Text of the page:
I did only few and comparatively short tests with this platform so far.
Subjectively the heatsink doesn't get too warm to the touch, but I only
used a P-133 and the platform has got the 66MHz oscillator. So it runs
at 133MHz, even though the cache-RAMs and the cache controller are only
60MHz-types. I would take no bet that this LT1084 would not shutdown
under load and thermal stress after some runtime.
I would opt to replace the LT1084 (5 Amps) against the bigger LT1083 (7
Amps). The LT1085 is, disregard of the higher number, a smaller
The LT1083 has a slightly bigger case - but it would even fit at the
underside of the heatsink in about the place where the original
regulator and heatsink were located on the platform. It should even be
possible to use one of the already existing holes.
Am I mad or what ? Comments please !
... so far !
After some hours of runtime with WinTune and other "stressy stuff" the
heatsink isn't warmer than maybe 45 or 50 degrees Celsius - which is
not too much. Given the heatspreader and the usual thermal resistance
of uncoated aluminium I would guess the chips internal temperature
below 90°C at best.
And the regulator should really move at the underside. In that place it
got contact with the SCSI cabling to the CD-ROM bay where I have a DVD
burner with IDE-to-SCSI converter installed. Cable and heatsink touch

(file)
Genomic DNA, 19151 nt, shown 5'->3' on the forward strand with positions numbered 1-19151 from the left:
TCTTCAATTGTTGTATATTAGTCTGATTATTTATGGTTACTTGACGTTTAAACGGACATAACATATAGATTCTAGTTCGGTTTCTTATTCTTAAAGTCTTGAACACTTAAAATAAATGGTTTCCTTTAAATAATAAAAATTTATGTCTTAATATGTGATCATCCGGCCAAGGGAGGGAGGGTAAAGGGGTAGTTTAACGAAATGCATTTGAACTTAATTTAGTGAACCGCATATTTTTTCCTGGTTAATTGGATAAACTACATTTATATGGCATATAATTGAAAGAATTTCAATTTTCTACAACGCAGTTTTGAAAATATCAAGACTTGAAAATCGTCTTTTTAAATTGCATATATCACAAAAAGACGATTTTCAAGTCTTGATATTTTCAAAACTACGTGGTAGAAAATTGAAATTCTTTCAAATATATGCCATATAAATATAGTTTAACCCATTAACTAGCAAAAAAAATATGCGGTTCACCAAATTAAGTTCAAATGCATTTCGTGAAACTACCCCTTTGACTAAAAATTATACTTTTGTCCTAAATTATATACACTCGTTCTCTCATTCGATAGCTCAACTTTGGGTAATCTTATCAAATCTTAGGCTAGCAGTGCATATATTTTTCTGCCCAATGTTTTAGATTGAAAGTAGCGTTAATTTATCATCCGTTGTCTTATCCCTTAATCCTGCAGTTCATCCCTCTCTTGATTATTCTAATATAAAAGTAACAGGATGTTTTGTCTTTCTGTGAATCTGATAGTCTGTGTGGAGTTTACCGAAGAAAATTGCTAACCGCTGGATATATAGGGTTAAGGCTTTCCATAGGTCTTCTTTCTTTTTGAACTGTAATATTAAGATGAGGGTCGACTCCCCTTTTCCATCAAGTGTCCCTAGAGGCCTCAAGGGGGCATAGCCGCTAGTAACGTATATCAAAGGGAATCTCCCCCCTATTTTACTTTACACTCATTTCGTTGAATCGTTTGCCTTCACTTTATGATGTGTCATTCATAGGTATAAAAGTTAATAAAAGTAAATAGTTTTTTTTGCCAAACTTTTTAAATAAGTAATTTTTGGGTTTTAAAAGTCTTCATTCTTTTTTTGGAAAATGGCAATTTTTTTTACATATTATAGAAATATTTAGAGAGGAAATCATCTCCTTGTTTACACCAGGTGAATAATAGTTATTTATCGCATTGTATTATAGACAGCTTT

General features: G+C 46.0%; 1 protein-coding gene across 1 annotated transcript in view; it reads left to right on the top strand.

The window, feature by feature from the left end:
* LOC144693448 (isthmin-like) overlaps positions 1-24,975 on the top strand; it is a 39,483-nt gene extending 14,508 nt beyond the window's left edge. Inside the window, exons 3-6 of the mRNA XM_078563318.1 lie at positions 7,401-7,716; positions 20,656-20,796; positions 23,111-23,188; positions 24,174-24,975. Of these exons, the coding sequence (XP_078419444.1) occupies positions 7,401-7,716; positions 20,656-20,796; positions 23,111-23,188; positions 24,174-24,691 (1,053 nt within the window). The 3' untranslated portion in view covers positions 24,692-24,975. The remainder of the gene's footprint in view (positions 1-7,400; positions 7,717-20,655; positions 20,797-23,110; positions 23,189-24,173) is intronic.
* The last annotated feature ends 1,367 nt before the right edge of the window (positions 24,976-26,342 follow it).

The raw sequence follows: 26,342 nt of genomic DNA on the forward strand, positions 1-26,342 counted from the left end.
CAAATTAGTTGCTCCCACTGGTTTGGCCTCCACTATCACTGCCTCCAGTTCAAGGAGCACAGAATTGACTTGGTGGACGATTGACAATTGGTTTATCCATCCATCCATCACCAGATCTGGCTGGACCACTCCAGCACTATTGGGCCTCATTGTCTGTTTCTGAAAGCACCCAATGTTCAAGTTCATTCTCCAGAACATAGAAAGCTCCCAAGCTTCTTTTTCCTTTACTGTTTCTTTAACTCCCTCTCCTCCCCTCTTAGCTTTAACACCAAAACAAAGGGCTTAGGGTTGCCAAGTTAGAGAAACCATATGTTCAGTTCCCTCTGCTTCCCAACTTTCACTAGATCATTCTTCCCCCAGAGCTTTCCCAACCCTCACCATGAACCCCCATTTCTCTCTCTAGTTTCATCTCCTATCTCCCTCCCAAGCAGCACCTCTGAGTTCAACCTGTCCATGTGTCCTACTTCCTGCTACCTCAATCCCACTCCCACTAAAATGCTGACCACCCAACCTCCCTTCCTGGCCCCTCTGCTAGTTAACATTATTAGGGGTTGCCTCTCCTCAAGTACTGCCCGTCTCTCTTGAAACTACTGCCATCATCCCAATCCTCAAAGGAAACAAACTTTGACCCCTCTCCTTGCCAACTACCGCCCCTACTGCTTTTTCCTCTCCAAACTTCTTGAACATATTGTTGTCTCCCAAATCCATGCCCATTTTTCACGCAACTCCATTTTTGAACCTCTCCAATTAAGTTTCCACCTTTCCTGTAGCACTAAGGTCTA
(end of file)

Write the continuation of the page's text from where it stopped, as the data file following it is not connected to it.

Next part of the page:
and it is close to impossible to put a finger on the regulator (for
"sensualizing" how warm its case got).
Now: I'd put the bended pins there anyway, so I would not feel much at
all, but get an impression. Most likely the regulator is at a healthy
level heat-wise. Don't know how much current it has to put out. But it
hasn't shut down so far. Not yet.
some more results
Recently I bought an Intel i200 "Classical Pentium" on Ebay for just
one Euro + delivery costs.
It came with some heatsinks and fan stuff I don't needed. But okay - it
was part of the auction. I removed the P-133 from under the heatsink
and while I was on it I wired a multimeter in the outgoing 3.3 Volt
line from the LT-1084. The power drawn without a CPU installed
was less than 50 Milliamps. Just the pullup resistors and the leftover
interface circuitry from the cache section I'd guessed.
That leaves enough leg-room for a P-200 CPU most likely. Therefore I'd
installed the "new" processor, installed the heatsink and re-installed
the platform in my testbed-95A.
It came up as normal, operated only significantly faster. I ran it for
a few hours, reformatted the HD and installed Windows 98SE on the
After that I pulled the sidewall and checked the thermal conditions
Well ... the cache RAMs and the cache controller on the platform
appeared hotter than the heatsink over the CPU.
I think the modification is a good method if you do not plan to
use a Pentium Overdrive. For this you need to keep the small on-chip
fan and cannot use a modified Slot-A heatsink and need to get
"something else" to keep the LT-1084 within thermal health range.